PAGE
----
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BHP examining sale of O&G assets and shift to a low-carbon industry


Today, FT reported that BHP is allegedly examining options for its oil and gas assets, including a sale. Thus, the decision comes as the miner looks to focus on commodities needed in the shift to a low-carbon economy.  

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About the decision

In fact, this decision also comes as big miners face pressure to reduce their exposure to fossil fuels and align their businesses with the goals of the Paris climate agreement. Therefore, BHP’s petroleum unit sets the company apart from its pure mining peers.

However, the UK’s biggest listed company, BHP, does have options to increase its oil output at the Scarborough gas field off Australia, and the Gulf of Mexico, and Trinidad and Tobago. Nevertheless, that would require major investments in upgrading its facilities and several environmental reclamations.

In this sense, FT noted that Mike Henry, BHP chief executive since 2000, has positively expressed oil and gas’ recent outlook. Accordingly, he has argued that the medium-term outlook for prices is attractive because of a lack of investment across the industry.

Analysts’ Outlook

However, the mining industry, as well as all other sectors, have investors increasingly focused on environmental, social, and governance issues. Thus, Tyler Broda, an analyst at RBC Capital Markets, said he could see why BHP might be contemplating an exit.

Accordingly, he said that BHP could be contemplating “a potential sale;” which indeed is consistent with Mike Henry’s previous commentary about expectations for an oil price recovery to open up options for the group’s petroleum business.”  

Similarly, Dominic O’Kane, an analyst at JP Morgan, said a petroleum exit could be a “powerful corporate catalyst.” Particularly since it would provide clarity to this long-running strategic question. And also, it could “enhance” BHP’s ESG credentials.

Thus, “we believe an exit would likely ring-fence BHP’s exceptional cash flows for non-fossil fuel organic growth, mergers and acquisitions, and generous shareholder distributions,” added O’Kane. Particularly, “since BHP could avoid a major new capital investment phase this decade in petroleum.”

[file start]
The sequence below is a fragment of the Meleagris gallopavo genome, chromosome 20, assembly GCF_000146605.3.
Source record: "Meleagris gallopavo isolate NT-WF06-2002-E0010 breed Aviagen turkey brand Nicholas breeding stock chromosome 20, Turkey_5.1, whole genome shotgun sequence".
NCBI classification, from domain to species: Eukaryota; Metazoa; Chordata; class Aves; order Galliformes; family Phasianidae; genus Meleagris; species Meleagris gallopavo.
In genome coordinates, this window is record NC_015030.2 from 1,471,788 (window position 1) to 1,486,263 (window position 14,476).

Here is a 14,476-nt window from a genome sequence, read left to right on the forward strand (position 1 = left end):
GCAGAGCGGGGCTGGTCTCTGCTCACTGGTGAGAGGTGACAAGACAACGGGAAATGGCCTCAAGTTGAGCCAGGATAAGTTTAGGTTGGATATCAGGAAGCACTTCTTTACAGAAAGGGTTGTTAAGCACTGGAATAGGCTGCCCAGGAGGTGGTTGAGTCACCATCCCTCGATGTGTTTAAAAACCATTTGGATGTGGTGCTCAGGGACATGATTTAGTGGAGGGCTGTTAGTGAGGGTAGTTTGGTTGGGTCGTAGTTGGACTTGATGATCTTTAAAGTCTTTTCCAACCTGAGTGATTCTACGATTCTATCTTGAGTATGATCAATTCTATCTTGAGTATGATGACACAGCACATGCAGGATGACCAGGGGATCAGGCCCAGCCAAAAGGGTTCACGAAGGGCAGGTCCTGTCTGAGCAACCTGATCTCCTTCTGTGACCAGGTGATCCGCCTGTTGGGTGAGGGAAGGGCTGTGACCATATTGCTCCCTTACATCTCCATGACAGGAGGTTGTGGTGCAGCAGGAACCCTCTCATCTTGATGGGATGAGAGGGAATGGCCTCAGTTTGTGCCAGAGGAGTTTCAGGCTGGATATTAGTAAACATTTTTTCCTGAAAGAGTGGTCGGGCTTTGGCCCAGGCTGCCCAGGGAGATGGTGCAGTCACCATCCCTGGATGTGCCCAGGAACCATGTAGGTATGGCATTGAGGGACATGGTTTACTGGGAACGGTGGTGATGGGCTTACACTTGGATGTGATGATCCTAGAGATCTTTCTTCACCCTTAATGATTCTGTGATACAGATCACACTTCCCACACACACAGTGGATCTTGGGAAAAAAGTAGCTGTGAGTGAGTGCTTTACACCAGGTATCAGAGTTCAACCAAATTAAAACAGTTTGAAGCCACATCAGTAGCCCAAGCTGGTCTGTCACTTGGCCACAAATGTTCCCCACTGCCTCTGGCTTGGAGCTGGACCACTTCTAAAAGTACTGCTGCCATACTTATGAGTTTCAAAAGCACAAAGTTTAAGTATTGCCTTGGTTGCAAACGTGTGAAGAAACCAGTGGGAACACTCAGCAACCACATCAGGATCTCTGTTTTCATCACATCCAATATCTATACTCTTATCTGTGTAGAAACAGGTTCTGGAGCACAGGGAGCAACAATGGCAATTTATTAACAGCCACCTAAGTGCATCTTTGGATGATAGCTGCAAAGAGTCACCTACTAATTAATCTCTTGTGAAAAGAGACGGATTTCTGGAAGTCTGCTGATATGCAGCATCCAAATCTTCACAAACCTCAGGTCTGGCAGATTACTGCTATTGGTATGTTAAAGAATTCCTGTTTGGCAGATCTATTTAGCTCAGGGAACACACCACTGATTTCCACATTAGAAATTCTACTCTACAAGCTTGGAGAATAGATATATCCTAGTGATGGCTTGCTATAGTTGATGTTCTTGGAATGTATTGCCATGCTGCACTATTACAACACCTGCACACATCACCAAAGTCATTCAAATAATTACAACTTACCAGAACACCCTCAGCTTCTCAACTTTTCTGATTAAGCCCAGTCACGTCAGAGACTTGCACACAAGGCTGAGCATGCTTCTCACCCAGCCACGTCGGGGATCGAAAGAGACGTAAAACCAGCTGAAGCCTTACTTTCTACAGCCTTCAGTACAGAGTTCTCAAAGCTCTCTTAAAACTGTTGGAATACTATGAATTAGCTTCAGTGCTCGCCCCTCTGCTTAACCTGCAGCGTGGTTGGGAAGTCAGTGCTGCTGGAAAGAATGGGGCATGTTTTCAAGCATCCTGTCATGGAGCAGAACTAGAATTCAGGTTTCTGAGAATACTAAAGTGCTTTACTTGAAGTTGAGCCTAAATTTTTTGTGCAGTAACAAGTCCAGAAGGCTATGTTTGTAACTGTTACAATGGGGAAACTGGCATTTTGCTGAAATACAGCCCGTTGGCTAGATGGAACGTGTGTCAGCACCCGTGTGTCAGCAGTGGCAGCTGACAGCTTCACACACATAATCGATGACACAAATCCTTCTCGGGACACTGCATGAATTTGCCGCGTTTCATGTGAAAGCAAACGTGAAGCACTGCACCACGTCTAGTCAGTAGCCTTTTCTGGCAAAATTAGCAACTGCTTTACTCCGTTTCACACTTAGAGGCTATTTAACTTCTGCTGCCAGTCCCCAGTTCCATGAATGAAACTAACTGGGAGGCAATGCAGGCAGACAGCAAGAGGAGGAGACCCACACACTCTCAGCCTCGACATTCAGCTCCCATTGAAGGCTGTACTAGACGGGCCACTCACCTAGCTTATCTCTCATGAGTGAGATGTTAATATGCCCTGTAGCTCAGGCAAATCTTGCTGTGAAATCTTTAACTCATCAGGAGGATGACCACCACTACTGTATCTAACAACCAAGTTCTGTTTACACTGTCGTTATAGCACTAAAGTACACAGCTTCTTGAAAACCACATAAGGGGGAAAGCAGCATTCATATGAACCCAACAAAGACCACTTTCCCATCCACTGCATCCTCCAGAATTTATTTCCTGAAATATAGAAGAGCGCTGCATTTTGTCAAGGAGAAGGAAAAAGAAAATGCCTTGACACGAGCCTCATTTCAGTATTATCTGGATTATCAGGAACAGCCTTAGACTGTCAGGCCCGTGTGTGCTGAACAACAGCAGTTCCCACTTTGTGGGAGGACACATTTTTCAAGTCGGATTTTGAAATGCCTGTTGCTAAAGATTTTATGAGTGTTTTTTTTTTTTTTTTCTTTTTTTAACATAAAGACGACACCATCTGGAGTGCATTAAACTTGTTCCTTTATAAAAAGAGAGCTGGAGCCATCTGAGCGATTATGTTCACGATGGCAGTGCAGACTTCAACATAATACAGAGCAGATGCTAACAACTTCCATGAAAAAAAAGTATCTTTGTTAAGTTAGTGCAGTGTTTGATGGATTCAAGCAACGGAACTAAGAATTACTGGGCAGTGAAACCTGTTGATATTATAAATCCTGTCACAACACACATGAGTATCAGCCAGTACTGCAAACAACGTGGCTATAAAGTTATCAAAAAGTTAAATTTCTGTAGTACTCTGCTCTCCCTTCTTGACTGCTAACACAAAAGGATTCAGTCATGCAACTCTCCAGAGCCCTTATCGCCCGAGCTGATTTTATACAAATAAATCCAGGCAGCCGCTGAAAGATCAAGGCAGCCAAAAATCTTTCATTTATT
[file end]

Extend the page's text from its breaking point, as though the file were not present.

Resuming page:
BHP on similar decisions – transitioning into a low-carbon economy

Worth noting, in 2020’s second semester, the petroleum business generated revenue of almost $1.6bn. Accordingly, analysts at Bernstein Research said the unit could be worth as much as $13bn.

In fact, since Henry took the helm in January 2000, he spoke of increasing the company’s options in “future-facing” commodities, including copper and nickel.

However, large, high-grade deposits that are easy to mine are becoming more challenging to find. Most of the world’s big miners are also looking for opportunities in those commodities. Thus, in August 2020, BHP announced plans to exit thermal coal. Besides, it said it would also dispose of its 80% share in a joint venture with Mitsui; which indeed owns two lower-quality coking coal mines in Queensland.

Accordingly, the company recently offloaded its 33.3% stake in Cerrejón, a Colombian coal mine, to Glencore for almost $300m in cash. Similarly, BHP recently put its Mount Arthur mine in New South Wales, Australia, up for sale. Hence, getting out of oil and gas would shift BHP towards being a company focused on greener raw materials.

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